Published by Eric Bogatin on 16 Feb 2009
In preparing the content for our new course on Power Distribution Network Design (PDN), I’ve been reviewing many of the capacitor vendor web sites to see how they describe the electrical properties of their capacitors.
I have found in measuring many capacitors that an RLC model is a pretty good approximation to the actual, measured impedance of a capacitor, even into the GHz range. The C is based on the internal design of the capacitor, the number of plates, their spacing and the ceramic used. The value I measure usually does meet the specified value to within the typical 20% tolerance.
The R is also intrinsic to the capacitor inner design and depends on the series resistance of the metallization in the plates. The higher the C, the more plates in parallel and the lower the R. I typically measure the R to be within 30% of the specified value.
However, the most important quality of a capacitor for use in decoupling applications is its equivalent series inductance or ESL. The ESL is not intrinsic to the capacitor, but depends on how it is mounted to the circuit board.
Yet, every capacitor vendor site I visited lists a value for the ESL of their capacitors. AVX uses a value of 0.4 nH while Kemet uses a value of 0.7 nH. When pressed, they say this is the “intrinsic” ESL of their capacitors. This has as much meaning as the sound of one hand clapping, and for basically the same reason.
While it is perfectly correct to say the “partial self inductance” of a capacitor is 0.4 nH, unless you also know the partial self and mutual inductances of the rest of the elements that make up the loop the capacitor is part of, you can’t do anything with this term, and I doubt that AVX or Kemet mean to present their inductance as a partial self inductance.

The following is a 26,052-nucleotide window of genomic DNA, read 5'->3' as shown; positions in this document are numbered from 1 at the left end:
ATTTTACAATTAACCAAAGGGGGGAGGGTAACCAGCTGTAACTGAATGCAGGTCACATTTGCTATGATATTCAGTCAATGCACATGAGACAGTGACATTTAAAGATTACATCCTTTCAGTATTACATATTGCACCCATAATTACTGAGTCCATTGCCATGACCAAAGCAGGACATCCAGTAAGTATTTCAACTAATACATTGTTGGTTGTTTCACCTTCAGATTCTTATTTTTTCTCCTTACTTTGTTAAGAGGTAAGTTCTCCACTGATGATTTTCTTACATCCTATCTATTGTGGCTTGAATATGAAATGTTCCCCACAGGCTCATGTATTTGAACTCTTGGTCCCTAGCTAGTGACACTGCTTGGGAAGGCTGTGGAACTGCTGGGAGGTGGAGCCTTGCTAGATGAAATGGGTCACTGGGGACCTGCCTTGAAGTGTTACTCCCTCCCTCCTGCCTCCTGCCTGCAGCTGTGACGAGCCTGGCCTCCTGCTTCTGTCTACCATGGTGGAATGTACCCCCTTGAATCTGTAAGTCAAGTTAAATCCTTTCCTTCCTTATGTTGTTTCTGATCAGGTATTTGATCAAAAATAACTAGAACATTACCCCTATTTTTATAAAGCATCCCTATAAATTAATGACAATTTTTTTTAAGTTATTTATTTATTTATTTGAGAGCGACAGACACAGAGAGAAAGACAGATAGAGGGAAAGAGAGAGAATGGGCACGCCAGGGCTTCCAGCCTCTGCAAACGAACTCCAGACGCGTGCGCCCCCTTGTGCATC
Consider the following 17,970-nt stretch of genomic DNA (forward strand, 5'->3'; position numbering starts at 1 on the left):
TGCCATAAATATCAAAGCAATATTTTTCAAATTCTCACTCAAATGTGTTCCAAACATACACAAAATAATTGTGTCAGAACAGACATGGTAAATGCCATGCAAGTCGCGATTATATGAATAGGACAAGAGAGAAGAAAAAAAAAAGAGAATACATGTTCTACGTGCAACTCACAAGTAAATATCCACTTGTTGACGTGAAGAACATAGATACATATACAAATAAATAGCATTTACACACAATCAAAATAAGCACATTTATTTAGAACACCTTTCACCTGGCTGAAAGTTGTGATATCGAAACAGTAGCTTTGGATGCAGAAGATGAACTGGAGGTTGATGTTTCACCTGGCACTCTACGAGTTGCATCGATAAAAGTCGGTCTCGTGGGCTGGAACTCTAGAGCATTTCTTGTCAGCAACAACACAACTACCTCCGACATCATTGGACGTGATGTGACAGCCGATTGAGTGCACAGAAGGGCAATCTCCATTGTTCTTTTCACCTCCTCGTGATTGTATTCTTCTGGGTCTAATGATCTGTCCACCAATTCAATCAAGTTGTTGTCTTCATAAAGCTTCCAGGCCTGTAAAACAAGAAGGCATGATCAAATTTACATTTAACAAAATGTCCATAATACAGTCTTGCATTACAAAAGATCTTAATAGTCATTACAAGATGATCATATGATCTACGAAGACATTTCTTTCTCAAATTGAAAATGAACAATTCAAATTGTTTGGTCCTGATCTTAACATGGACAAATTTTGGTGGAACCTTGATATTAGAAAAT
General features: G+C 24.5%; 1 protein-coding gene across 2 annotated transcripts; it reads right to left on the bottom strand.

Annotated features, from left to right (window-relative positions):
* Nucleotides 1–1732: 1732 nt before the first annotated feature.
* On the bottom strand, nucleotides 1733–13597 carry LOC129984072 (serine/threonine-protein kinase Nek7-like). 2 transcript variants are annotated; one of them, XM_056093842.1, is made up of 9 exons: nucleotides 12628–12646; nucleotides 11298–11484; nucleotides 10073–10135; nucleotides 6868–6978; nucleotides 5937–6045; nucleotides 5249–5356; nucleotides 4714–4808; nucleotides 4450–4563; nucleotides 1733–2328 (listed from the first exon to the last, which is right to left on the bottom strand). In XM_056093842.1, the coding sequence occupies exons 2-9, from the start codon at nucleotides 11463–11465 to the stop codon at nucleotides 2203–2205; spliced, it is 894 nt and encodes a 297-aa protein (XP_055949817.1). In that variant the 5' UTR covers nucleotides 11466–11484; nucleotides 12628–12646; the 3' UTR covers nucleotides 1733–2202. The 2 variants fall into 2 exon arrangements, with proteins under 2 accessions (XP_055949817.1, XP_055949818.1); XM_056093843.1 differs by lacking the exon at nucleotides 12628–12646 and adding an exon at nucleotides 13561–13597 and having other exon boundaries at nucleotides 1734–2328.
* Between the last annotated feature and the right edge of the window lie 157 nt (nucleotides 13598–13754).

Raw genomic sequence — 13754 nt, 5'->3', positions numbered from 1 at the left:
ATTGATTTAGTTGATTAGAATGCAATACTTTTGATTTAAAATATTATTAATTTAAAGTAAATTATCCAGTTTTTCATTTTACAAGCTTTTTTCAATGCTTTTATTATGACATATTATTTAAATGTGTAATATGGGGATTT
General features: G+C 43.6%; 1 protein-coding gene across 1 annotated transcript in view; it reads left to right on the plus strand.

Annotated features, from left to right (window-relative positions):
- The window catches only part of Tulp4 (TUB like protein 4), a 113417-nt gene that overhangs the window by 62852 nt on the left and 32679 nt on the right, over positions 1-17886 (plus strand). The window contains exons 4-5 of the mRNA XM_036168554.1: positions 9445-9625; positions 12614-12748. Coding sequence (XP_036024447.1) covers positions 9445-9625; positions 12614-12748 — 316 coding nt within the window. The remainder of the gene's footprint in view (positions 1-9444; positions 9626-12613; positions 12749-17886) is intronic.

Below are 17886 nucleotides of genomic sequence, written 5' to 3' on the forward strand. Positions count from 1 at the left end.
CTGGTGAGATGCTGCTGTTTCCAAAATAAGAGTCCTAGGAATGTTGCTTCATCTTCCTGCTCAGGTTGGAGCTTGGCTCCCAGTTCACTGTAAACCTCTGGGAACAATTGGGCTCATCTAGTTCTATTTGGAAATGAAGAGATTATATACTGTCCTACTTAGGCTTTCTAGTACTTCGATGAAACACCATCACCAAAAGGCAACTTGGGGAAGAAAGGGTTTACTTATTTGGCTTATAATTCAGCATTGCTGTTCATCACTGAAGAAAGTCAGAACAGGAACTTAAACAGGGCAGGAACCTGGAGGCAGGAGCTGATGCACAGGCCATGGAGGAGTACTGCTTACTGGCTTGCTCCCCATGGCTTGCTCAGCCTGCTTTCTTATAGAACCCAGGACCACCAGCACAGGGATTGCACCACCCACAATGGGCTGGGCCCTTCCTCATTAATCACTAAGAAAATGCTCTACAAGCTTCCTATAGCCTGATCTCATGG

From a user’s perspective, what is important is the ESL when the capacitor is on a board. Unfortunately, this really does depend on the rest of the loop the capacitor sees. The ESL of the same capacitor can change by more than a factor of 20, depending on how it is mounted on a board. It can vary from less than 0.3 nH to more than 8 nH.
Without knowing the rest of the loop- the other hand- the ESL cannot be known. Once the other hand starts to interact, you can easily estimate the ESL of a mounted capacitor, and here’s how.
The inductance of the loop composed of the bottom of the capacitor and the top of the pwr/gnd cavity in the board make up most of the mounted ESL of a capacitor. A good approximation to the loop inductance of this structure is the sheet inductance x the number of squares.
The sheet inductance is 32 pH/mil x h, where h is the depth of the top of the cavity from the top of the board. This can vary from 1 mil in HDI boards to more than 20 mils in cheap four layer boards. If h = 10 mils, the sheet inductance is 320 pH per square of the surface trace and capacitor body.
The number of squares of surface trace is just the length of the surface traces and capacitor body, from via to via, divided by its width. The wider the trace and shorter the length, the fewer the squares.
In a typical 0603 or 0402 capacitor, the body of the capacitor is 2 squares. For via-in-pad mounting, the ESL would be about 2 squares worth of sheet inductance. When h is 1 mils, the ESL would be about 0.032 x 2 = 0.07 nH. When h is 20 mils, the ESL would be about 0.64 nH x 2 = 1.3 nH.
Of course with surface traces from the capacitor pads to the vias that could be 4-10 squares, the mounted ESL of the same capacitor could be as high as 5x these values- ranging from 0.3 nH to 8 nH.
What does it mean for a capacitor vendor to supply an ESL value of 0.4 nH, when the actual mounted ESL depends so much on the rest of the loop the capacitor is part of? It is less than worthless, as it gives the impression you have a real value, when in fact, it is meaningless.
The intrinsic ESL of a capacitor is as meaningful as the sound of one hand clapping.
For more information about signal integrity topics, check out my web site, www.beTheSignal.com